Jolynn Forman is a Latter-day Saint artist who researches the themes of different temples and incorporates those themes into her paintings. All artwork in this article is by Sister Forman.
Have you ever sat in the beautiful celestial room or sealing room in your local temple and noticed the unusual patterns in the rugs, windows, or decorative ceiling? Perhaps the patterns resembled a flower or symbol that felt familiar, but you were unsure what they meant or why they were there. Many members of the Church do not know that most temples have an architectural theme or motif that represents the area where the temple was built and/or a doctrine of the gospel. These themes could be a flower or plant that is grown in that area or a symbol of a cultural event from history or the people there. There are themes of the plan of salvation or Lehi’s dream, along with less religious designs, like the agave plant or apple blossoms. Who picks these motifs? And why are they there?
Nauvoo: Oil and cold wax, 48"x36" available for prints
One of the first temples of the Restoration to have a consistent theme was the original Nauvoo Temple of 1846. The sunstone, or trumpet stone, was featured predominately on the top of the pilasters decorating the outside of the temple.
When people speak of the Nauvoo Illinois Temple, the sunstones are often mentioned. The pioneer stonecutters designed a sun with two hands above it holding trumpets. It represented the dawning of the gospel in this dispensation and the revelation of John in chapter 12 of Revelation: “[There] appeared a great wonder in heaven; a woman clothed with the sun.” There is symbolism throughout the image, from the number of sun rays to the star that is above it on the pilasters. The Salt Lake Temple and the Washington D.C. Temple also have sunstones on them that represent the same theme, although their designs differ.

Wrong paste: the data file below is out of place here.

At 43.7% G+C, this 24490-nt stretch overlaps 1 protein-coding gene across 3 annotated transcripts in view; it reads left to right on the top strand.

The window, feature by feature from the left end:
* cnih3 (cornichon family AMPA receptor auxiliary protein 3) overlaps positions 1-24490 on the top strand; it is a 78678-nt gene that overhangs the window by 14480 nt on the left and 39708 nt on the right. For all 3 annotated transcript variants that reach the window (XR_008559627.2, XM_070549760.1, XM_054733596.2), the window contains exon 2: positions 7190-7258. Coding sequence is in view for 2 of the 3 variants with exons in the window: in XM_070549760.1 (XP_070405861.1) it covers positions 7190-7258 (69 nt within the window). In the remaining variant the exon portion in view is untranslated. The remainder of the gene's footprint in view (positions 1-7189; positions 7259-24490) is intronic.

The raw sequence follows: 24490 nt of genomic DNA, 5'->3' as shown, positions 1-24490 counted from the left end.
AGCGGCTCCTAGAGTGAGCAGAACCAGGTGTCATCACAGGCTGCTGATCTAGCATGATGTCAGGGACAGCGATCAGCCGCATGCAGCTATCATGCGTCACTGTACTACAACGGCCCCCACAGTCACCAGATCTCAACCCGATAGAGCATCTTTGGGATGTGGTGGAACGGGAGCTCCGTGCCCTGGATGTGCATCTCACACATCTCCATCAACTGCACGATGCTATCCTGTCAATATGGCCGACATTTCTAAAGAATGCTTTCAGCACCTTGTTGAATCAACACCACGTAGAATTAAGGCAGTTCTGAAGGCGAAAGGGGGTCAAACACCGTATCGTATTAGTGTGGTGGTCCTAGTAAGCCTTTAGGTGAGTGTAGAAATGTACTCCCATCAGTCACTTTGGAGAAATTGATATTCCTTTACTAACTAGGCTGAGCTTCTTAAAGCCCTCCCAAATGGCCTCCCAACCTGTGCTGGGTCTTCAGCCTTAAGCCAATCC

Salt Lake Autumn: Oil and cold wax, 20"x24" available for prints
Another early temple with a well-known theme is the Salt Lake Temple in Utah, which features a beehive theme. The beehive represented harmony, order, and industry of the early pioneers. It was a persistent symbol that appeared on many of the historic buildings of the time period but no more so than in the temple.
Photo from Getty Images
Walking through the temple, you will see it on doorknobs, in stone corners, and carved in the wood of the furniture. It is there to constantly remind the viewer of the sweetness of working together as a community and with God.
Stars and Shapes
The Washington D.C. Temple has eight medallions on its ornate doors.
Modern-day themes can be simple, like the commonly seen circle in a square that represents heaven and earth coming together. Stars are a common theme in many temples, including the Salt Lake Temple, Washington D.C. Temple, Anchorage Alaska Temple, and Winter Quarters Nebraska Temple.
On the Washington D.C. temple doors, there is a star, a planet, concentric circles representing eternity, the sun complete with a face like the Nauvoo sunstone, the big dipper with the north star, the earth, seven concentric pentagons representing seven dispensations, and the moon. Close up pictures by David Steele.
Since the Big Dipper always points us to the North Star, temples use star symbolism to represent God’s own constancy, like the North Star, and to always direct us back to Him, like the Big Dipper. Other star themes use the Star of David, representing Christ. The San Diego California Temple has an eight-point star used over 10,000 times throughout the edifice, representative of the Melchizedek priesthood.